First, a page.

After a long-running scholarly exhibition of Harry Bertoia drawings that was beginning to look like a permanent installation, Seraphin Gallery has sprung back into action with what you initially might assume to be one of those lighthearted summer crowd-pleasers. But "My Dog Speaks: Animal Narrative in Contemporary Art," a group show organized by painter Hiro Sakaguchi and featuring works by 13 artists in which animals take center stage, is generally more poignant, puzzling, and dark than cute.
Sarah McEneaney, who often has portrayed her own animal companions in her paintings, sets the show's slightly unsettling tone with her large tempera painting, Dog Heaven (2008) - ostensibly of a lush green city dog park overrun with playful canines of all sorts, but in fact a group portrait of formerly living dogs the artist knew - and also with Peggy (2005), a small gouache of a dog seeking shade under a palm tree.
Though Bonnie Brenda Scott's mural is about the first piece you'll see on entering the gallery - and you can't miss her sprawling pink-and-orange painting of what appear to be wolves and human figures made of intestines - her small mixed-media pieces, Trouble at the Hen House and Trouble at the Hen House II (both 2009), drawn and painted on actual hunters' target sheets for coyotes, seem to emblemize human anger at animal transgressors.
Darla Jackson's two sculptures, All the Times . . . (2007) and Cheap (Delusions of Grandeur Series) (2005), cast a frankly somber mood.
The former, a likeness of a sleeping or dead fawn whose skin is etched with crossed-out numerals, and the latter, a cast of a dead baby bird atop a rectangular bronze slab, warn of the consequences of environmental negligence. Nancy Sophy and Eric McDade also conjure the fragility of nature in their solemn, although very different, images of birds.
John Karpinski, Anne Canfield, Sherif Habashi, Caroline Picard, and collaborators Alina Josan and Amanda Miller create more obvious narratives in their drawings and paintings than any of the other artists in this show, and they also are more inclined to far-fetched whimsy. Their "stories" are like fairy tales gone askew or awry.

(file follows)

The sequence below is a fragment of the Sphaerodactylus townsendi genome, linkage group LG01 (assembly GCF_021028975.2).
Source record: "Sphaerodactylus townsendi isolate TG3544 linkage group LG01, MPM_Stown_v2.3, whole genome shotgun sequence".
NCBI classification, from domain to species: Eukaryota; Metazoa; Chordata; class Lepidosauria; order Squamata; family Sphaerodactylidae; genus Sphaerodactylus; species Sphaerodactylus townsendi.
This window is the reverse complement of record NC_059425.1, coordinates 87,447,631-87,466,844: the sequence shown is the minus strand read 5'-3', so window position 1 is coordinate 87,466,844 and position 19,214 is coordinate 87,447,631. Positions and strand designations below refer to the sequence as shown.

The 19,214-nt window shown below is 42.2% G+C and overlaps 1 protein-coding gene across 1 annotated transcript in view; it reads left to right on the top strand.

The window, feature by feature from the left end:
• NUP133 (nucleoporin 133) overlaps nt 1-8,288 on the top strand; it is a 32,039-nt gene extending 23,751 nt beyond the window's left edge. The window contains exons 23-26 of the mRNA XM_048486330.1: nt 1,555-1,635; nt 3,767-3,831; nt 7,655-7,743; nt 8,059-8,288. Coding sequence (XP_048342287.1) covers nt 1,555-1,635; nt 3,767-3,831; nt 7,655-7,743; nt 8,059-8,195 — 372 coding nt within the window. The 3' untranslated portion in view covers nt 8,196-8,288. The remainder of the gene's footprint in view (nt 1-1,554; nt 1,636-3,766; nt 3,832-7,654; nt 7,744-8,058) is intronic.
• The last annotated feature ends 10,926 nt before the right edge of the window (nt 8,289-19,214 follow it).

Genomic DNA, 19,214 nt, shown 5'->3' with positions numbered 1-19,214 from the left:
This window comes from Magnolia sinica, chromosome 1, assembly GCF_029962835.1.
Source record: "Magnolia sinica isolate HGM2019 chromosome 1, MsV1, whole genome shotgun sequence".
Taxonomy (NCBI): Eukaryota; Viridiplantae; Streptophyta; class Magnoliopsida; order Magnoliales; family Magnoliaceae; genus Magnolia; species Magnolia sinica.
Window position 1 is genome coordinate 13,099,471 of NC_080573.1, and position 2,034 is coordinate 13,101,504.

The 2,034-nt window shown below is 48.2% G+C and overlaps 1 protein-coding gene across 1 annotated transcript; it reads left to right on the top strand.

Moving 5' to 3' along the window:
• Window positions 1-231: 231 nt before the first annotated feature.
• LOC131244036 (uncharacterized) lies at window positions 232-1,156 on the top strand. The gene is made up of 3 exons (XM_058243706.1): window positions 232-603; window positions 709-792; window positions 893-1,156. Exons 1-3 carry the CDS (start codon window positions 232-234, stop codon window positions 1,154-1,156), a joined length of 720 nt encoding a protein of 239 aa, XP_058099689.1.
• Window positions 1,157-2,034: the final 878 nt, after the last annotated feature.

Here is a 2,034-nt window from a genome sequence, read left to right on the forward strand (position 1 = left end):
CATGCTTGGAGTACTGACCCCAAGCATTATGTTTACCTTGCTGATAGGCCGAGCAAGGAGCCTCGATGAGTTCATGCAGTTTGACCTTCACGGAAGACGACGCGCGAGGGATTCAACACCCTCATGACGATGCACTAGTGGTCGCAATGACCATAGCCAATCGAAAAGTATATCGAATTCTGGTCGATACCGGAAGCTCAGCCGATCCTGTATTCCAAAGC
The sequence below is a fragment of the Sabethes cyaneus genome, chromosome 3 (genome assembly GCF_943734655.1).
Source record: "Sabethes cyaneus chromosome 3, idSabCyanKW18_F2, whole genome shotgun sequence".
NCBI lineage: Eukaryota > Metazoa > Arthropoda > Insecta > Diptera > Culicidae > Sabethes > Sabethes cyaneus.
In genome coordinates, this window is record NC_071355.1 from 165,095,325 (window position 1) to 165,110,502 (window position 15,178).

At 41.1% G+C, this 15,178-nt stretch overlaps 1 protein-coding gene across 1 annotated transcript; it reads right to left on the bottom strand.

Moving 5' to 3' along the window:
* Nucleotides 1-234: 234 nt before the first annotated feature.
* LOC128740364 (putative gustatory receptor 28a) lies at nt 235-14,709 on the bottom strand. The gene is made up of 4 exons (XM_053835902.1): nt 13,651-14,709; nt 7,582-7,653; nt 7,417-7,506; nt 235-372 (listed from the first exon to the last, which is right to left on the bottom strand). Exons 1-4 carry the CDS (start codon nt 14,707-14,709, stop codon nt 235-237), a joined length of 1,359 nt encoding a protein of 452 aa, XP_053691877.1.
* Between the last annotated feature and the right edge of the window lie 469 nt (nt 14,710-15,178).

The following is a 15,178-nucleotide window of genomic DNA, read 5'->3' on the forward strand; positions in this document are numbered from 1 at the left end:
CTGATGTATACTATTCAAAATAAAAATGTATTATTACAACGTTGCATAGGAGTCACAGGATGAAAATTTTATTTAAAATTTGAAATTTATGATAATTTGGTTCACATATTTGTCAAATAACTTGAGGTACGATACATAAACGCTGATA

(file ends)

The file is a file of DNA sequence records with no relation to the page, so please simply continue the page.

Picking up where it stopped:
Laura McKinley's riff on early American portraiture, Shilly-Shally (2008), has no narrative whatsoever, but her black-and-white kittens are mesmerizing.
The association between the woodworker and furniture-maker George Nakashima (19051990), who lived and worked in Bucks County, and Knoll, the preeminent manufacturer of modern furniture, is the subject of the Design Center's "George Nakashima and Knoll: The Making of an Object."
Examples of Nakashima's original handmade furniture pieces are here, as are the prototypes he created for Knoll between 1946 and 1954 (Knoll recently reintroduced his Straight Back Chair from the late 1940s). The show also features displays of Japanese woodworking tools and their American counterparts, drawings by Nakashima, photographs, a short documentary film about Nakashima, and a video of interviews with Nakashima experts.
Hungry for more Nakashima furniture? Old City's Moderne Gallery, which specializes in Nakashima and has an exhibition of his early furniture opening Oct. 16, should be your next stop.
Andrea Modica's black-and-white portraits of rural Coloradans and Upstate New Yorkers - involved in mundane activities that appear to be strange (and are a collaboration of sorts between the photographer and her subjects) - are an acquired taste. They're not stylishly weird in the manner of Diane Arbus or Sally Mann. They are simultaneously dreary and otherworldly and anything but unctuous.
Modica is widely admired by her photographer peers (and by Newsweek magazine), and you can divine their appreciation in this petite Drexel University exhibition of works from her series "Fountain" and "Treadwell."